By Brian T. Smith
Bo Porter sits on a wooden bench in the middle of the Astros’ dugout, which has been cleared of cameras, players and clubhouse personnel on a bright Sunday morning in early May.
Minute Maid Park is nearly empty when Porter begins running through his initial three months as Astros manager. He uses his normal clichés. He proudly employs self-help terms. He mentions being all-in, the approach and the process, defiantly staring through black sunglasses and sounding as much like a preacher or community youth coordinator as a first-year MLB manager.
By the time he gets through the first wave of Porter-speak, a long line of children in baseball uniforms walking along the exterior of the stadium are filing past the dugout.
“Astros!” they shout, as kids wave and adults smile at a man who’s become the most recognizable face for a team on pace for its third consecutive season of at least 100 losses.
Porter quickly looks up from the darkness of the dugout to the light of the field, waves back, smiles and continues talking. He mentions his unwavering religious faith and his devoted wife, Stacey. He acknowledges being a workaholic who’s rarely been overmatched in 40 years and now must stomach defeat five to seven days a week.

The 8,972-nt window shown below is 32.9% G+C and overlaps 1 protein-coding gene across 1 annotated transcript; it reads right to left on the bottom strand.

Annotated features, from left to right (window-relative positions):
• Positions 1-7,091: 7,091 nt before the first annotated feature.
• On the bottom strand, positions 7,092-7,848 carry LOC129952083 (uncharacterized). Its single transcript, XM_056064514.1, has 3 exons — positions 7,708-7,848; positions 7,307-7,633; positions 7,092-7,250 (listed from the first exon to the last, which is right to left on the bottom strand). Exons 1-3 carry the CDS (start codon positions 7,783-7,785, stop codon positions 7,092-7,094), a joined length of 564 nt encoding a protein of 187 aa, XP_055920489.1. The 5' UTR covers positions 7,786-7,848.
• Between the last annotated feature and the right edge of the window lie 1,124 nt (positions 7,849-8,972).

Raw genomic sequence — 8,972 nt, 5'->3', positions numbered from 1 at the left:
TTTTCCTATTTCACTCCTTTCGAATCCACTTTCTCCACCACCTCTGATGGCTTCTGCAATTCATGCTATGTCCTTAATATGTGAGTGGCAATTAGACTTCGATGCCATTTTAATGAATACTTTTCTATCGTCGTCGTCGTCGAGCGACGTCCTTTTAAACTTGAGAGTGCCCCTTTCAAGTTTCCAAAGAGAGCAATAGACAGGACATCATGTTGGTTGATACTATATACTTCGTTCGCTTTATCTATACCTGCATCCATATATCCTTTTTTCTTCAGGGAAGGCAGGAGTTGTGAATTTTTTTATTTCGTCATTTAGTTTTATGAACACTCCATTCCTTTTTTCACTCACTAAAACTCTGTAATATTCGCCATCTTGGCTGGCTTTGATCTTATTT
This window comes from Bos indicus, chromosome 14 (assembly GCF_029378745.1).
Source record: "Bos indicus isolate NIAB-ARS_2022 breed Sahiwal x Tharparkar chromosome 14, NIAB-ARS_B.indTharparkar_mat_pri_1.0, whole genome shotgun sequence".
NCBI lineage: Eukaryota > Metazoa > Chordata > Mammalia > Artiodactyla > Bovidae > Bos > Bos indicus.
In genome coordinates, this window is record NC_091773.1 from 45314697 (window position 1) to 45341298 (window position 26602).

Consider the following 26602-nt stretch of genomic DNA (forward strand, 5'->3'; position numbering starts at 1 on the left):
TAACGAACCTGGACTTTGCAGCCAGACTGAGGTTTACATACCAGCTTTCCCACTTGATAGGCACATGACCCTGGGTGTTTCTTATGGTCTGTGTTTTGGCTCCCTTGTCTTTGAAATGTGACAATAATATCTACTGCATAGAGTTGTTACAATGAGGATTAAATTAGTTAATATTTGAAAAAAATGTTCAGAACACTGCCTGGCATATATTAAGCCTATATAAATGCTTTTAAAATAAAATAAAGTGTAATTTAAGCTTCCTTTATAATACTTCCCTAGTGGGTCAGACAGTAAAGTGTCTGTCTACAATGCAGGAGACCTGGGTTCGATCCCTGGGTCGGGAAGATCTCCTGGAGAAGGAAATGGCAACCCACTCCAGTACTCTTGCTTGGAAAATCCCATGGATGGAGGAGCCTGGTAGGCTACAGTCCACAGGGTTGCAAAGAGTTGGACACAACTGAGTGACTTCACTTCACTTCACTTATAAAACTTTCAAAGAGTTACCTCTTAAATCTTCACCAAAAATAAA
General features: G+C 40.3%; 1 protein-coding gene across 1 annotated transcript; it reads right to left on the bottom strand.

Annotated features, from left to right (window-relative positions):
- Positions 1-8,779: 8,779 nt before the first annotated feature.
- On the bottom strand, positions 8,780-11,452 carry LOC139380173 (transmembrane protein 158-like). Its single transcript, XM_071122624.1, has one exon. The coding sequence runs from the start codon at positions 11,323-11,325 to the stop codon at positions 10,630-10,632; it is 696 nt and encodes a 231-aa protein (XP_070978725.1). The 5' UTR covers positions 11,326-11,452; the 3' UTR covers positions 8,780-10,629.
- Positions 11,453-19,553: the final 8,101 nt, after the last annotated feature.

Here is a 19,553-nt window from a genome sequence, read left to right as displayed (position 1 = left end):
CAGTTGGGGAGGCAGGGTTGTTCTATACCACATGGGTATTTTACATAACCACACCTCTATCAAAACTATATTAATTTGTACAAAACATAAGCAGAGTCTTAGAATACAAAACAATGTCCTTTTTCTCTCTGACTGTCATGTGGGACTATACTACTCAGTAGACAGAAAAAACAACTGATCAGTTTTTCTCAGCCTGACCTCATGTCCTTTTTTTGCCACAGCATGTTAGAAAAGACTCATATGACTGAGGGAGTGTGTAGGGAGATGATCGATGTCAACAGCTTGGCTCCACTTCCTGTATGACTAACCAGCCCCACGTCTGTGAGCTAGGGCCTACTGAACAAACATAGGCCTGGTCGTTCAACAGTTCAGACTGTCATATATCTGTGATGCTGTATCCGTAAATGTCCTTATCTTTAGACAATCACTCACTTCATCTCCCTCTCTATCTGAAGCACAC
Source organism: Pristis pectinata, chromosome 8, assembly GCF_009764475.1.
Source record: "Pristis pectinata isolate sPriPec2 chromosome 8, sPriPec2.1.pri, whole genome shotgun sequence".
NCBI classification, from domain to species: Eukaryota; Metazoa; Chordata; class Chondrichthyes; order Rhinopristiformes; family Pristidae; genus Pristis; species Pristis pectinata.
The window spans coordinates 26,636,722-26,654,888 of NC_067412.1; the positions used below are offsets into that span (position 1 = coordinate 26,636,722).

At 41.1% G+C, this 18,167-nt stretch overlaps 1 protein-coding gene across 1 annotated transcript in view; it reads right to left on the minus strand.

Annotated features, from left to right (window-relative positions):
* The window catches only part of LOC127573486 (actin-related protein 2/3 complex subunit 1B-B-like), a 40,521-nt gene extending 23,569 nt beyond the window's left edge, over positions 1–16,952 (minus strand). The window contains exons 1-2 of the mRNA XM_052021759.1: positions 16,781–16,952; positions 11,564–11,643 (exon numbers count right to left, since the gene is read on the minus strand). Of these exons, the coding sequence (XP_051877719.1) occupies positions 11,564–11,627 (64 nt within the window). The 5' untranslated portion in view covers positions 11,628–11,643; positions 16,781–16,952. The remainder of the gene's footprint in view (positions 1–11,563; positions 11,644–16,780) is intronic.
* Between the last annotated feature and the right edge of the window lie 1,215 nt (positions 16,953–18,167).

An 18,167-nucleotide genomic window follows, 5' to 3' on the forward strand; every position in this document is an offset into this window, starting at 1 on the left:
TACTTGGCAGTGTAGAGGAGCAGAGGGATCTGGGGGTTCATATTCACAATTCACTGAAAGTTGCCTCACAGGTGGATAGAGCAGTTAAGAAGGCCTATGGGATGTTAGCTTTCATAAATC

He discusses the detailed game lineup cards – on which he documents every break point the Astros win or lose – and the long nights when he forces himself to leave Minute Maid hours after the last fan has departed, so he doesn’t ignore the family he loves more than anything.
By the time Porter’s done, he reveals the one truth he’s privately held since spring training began in February but only says publicly when the moment is right: He has no idea if the Astros’ rebuilding plan will work.
If it doesn’t, it won’t be because he didn’t believe.
“I didn’t expect it to be easy,” he said. “Anyone that would’ve expected it to be easy, I think they would’ve been naïve to the facts of everything that’s going on. But I firmly believe that I’m up for the challenge. I firmly believe that our organization is up for the challenge.
“I believe in our vision. I believe in what it is we’ve all set out to do and time will only tell.”
Thirteen-year veteran Carlos Pena is midway through a Porter-like speech, referring to grace under fire and personal strength, when the flywheel starts spinning.
An Astro has walked out to the field, giving Porter’s biggest clubhouse prop a hard spin before another game – and another loss.
Words such as commitment, desire, trust and integrity fly around in an orange, blue and white circle, blurrily blending in with “Have fun!,” “ ’Stros win!” and two World Series trophies.
Pena’s a day away from losing trusted teammate Rick Ankiel to another Astros roster move and becoming the only vet left with a somewhat recognizable name on a team filled with Class AAA Oklahoma City call-ups and second-chance players in their early 20s.